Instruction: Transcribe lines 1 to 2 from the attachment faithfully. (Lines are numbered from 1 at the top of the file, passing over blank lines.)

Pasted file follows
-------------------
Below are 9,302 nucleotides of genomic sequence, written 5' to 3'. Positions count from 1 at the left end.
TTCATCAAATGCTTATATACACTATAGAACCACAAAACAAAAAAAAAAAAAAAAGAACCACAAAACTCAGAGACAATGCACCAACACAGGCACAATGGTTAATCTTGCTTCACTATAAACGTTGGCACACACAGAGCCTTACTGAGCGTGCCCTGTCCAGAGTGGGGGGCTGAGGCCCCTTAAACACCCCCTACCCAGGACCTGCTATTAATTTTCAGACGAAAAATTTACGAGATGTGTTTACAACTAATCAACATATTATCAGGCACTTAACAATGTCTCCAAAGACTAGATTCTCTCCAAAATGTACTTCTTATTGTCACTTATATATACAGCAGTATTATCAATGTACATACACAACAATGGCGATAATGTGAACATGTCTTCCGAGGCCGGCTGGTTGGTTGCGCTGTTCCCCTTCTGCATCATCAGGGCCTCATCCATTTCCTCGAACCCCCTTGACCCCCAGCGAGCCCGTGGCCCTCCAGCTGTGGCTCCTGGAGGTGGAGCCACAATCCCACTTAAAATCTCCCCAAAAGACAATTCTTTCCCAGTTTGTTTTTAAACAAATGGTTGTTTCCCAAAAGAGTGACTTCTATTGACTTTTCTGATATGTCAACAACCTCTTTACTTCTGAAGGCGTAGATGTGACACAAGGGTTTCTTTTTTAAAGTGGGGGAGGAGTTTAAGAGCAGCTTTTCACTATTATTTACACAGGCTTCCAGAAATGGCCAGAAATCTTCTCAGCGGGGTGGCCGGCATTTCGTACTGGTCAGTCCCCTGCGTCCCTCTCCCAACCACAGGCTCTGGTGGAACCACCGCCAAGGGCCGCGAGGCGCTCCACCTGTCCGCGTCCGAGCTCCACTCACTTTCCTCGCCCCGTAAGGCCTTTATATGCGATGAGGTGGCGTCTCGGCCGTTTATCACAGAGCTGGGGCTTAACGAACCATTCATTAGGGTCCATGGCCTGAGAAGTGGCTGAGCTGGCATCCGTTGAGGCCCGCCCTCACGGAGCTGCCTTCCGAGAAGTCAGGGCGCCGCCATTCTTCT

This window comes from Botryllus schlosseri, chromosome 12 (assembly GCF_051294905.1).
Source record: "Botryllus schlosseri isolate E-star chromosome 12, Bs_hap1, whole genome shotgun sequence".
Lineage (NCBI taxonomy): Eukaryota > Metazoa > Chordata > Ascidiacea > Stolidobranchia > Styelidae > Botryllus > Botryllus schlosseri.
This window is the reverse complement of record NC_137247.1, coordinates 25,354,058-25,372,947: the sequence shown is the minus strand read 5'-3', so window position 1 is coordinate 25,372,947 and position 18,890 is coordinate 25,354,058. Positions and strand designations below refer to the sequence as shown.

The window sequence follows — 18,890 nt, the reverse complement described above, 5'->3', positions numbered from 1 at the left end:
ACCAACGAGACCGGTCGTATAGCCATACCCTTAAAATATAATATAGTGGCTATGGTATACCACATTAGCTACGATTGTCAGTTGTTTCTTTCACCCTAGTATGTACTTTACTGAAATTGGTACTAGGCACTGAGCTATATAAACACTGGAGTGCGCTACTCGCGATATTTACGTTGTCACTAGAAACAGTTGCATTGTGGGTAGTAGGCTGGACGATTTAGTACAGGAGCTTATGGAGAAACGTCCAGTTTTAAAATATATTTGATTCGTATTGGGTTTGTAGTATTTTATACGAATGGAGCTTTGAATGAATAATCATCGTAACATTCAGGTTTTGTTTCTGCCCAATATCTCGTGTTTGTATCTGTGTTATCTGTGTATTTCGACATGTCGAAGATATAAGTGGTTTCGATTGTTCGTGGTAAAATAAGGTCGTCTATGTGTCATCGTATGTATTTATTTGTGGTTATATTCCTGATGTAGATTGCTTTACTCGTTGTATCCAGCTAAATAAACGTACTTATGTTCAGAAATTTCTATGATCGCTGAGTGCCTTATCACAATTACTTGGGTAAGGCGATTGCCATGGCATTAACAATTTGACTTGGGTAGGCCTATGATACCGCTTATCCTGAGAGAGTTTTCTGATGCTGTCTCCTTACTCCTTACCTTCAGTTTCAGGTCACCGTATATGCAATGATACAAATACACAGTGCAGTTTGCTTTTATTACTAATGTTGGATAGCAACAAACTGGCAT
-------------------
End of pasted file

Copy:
Below are 9,302 nucleotides of genomic sequence, written 5' to 3'. Positions count from 1 at the left end.
TTCATCAAATGCTTATATACACTATAGAACCACAAAACAAAAAAAAAAAAAAAAGAACCACAAAACTCAGAGACAATGCACCAACACAGGCACAATGGTTAATCTTGCTTCACTATAAACGTTGGCACACACAGAGCCTTACTGAGCGTGCCCTGTCCAGAGTGGGGGGCTGAGGCCCCTTAAACACCCCCTACCCAGGACCTGCTATTAATTTTCAGACGAAAAATTTACGAGATGTGTTTACAACTAATCAACATATTATCAGGCACTTAACAATGTCTCCAAAGACTAGATTCTCTCCAAAATGTACTTCTTATTGTCACTTATATATACAGCAGTATTATCAATGTACATACACAACAATGGCGATAATGTGAACATGTCTTCCGAGGCCGGCTGGTTGGTTGCGCTGTTCCCCTTCTGCATCATCAGGGCCTCATCCATTTCCTCGAACCCCCTTGACCCCCAGCGAGCCCGTGGCCCTCCAGCTGTGGCTCCTGGAGGTGGAGCCACAATCCCACTTAAAATCTCCCCAAAAGACAATTCTTTCCCAGTTTGTTTTTAAACAAATGGTTGTTTCCCAAAAGAGTGACTTCTATTGACTTTTCTGATATGTCAACAACCTCTTTACTTCTGAAGGCGTAGATGTGACACAAGGGTTTCTTTTTTAAAGTGGGGGAGGAGTTTAAGAGCAGCTTTTCACTATTATTTACACAGGCTTCCAGAAATGGCCAGAAATCTTCTCAGCGGGGTGGCCGGCATTTCGTACTGGTCAGTCCCCTGCGTCCCTCTCCCAACCACAGGCTCTGGTGGAACCACCGCCAAGGGCCGCGAGGCGCTCCACCTGTCCGCGTCCGAGCTCCACTCACTTTCCTCGCCCCGTAAGGCCTTTATATGCGATGAGGTGGCGTCTCGGCCGTTTATCACAGAGCTGGGGCTTAACGAACCATTCATTAGGGTCCATGGCCTGAGAAGTGGCTGAGCTGGCATCCGTTGAGGCCCGCCCTCACGGAGCTGCCTTCCGAGAAGTCAGGGCGCCGCCATTCTTCT